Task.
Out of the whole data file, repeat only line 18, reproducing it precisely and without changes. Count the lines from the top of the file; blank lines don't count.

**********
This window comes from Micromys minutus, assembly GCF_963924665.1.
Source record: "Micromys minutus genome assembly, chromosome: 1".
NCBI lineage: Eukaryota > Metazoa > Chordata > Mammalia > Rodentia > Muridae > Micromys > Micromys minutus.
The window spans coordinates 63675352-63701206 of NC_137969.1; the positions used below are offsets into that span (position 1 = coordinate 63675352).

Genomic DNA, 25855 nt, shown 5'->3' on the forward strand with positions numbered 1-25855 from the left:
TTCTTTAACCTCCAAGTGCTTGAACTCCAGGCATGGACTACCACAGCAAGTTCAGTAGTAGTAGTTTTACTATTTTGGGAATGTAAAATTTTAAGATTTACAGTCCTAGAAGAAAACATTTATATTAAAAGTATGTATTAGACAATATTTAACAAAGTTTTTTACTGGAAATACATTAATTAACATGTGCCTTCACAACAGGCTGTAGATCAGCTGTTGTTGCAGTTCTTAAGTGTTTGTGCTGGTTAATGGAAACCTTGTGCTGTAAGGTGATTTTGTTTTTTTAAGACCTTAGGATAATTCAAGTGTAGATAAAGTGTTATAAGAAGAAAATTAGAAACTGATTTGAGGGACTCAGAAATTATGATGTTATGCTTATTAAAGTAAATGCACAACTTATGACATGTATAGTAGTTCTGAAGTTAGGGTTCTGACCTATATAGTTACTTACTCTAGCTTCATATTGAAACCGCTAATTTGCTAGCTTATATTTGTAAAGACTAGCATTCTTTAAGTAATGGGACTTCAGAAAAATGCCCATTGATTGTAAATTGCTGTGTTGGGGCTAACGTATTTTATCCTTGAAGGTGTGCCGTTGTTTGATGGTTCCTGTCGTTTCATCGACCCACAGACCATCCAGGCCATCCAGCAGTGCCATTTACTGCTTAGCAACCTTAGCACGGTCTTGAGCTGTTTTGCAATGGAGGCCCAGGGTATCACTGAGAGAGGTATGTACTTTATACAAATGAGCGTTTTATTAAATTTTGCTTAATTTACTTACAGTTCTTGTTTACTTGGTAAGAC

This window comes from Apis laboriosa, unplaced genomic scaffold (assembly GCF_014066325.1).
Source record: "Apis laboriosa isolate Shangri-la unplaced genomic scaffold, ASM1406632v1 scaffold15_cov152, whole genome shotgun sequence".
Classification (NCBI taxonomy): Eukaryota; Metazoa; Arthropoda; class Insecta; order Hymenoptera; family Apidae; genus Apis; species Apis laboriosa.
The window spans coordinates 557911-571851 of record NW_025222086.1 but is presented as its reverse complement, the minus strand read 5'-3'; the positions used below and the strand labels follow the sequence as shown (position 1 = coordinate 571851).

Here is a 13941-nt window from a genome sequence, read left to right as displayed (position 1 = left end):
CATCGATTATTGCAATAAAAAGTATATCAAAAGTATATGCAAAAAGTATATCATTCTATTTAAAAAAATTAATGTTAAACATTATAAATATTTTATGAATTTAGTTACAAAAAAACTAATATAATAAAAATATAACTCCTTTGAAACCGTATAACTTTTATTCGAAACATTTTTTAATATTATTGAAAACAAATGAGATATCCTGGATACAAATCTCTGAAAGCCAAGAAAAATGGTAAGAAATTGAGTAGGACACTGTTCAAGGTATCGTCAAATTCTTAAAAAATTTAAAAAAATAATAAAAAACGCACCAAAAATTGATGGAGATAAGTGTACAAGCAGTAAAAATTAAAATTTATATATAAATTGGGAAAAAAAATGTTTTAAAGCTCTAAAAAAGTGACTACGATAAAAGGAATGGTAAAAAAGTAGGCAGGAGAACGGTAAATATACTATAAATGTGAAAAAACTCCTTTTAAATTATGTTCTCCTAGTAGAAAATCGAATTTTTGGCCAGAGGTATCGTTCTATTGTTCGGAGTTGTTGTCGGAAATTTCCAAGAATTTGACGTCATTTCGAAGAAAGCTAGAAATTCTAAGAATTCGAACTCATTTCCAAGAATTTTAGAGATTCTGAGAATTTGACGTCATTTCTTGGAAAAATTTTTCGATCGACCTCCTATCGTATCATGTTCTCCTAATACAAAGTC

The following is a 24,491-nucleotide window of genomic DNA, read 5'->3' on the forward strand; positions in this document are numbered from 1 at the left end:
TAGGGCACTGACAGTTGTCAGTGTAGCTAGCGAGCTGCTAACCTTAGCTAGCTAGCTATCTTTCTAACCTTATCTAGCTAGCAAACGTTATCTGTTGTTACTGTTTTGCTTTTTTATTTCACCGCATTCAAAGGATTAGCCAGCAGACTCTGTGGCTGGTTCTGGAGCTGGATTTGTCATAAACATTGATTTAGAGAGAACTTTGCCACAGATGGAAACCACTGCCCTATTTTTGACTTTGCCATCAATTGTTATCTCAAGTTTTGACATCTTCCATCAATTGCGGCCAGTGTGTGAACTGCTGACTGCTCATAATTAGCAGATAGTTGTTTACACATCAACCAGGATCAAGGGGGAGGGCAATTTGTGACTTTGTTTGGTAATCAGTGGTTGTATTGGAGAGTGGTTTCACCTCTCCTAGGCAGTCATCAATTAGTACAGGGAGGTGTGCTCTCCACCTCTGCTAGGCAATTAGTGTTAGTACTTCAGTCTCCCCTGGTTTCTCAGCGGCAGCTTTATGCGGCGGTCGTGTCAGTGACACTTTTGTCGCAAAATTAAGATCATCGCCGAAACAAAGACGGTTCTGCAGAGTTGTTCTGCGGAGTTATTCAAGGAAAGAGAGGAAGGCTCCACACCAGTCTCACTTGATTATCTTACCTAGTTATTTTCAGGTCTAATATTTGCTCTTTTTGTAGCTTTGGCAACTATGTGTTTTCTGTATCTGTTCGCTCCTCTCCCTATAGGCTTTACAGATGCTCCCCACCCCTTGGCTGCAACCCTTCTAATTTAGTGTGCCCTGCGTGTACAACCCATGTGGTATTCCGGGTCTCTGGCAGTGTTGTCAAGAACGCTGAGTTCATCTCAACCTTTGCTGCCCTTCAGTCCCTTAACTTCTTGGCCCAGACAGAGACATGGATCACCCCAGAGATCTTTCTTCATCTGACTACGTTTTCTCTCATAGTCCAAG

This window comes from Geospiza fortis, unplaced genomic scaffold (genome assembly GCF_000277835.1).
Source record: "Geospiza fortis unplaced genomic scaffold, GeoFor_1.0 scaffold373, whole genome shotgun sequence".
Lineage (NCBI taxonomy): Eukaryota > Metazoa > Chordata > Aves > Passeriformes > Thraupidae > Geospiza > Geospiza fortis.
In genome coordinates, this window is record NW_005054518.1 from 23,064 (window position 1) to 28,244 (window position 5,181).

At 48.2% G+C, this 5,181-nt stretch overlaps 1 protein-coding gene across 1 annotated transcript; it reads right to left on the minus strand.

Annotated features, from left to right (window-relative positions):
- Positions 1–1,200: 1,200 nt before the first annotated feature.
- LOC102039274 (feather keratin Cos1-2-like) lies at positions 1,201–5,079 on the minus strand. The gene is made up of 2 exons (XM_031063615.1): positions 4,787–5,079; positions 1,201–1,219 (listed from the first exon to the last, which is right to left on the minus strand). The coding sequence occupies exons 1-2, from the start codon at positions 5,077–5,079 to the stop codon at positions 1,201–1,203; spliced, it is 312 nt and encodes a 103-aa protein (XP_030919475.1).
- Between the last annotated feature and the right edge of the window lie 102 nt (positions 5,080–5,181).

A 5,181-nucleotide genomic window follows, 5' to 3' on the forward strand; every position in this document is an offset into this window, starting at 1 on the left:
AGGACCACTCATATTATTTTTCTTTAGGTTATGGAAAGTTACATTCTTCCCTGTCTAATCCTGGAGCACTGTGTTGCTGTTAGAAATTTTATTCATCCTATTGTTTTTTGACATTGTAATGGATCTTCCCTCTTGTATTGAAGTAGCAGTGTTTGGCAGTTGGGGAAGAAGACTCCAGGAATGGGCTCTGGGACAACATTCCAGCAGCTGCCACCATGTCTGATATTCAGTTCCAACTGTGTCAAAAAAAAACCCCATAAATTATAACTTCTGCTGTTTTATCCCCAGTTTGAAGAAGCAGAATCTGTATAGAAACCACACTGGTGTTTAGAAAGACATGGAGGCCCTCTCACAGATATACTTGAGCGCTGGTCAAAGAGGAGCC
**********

In genome coordinates, this window is record NW_005054518.1 from 23,064 (window position 1) to 28,244 (window position 5,181).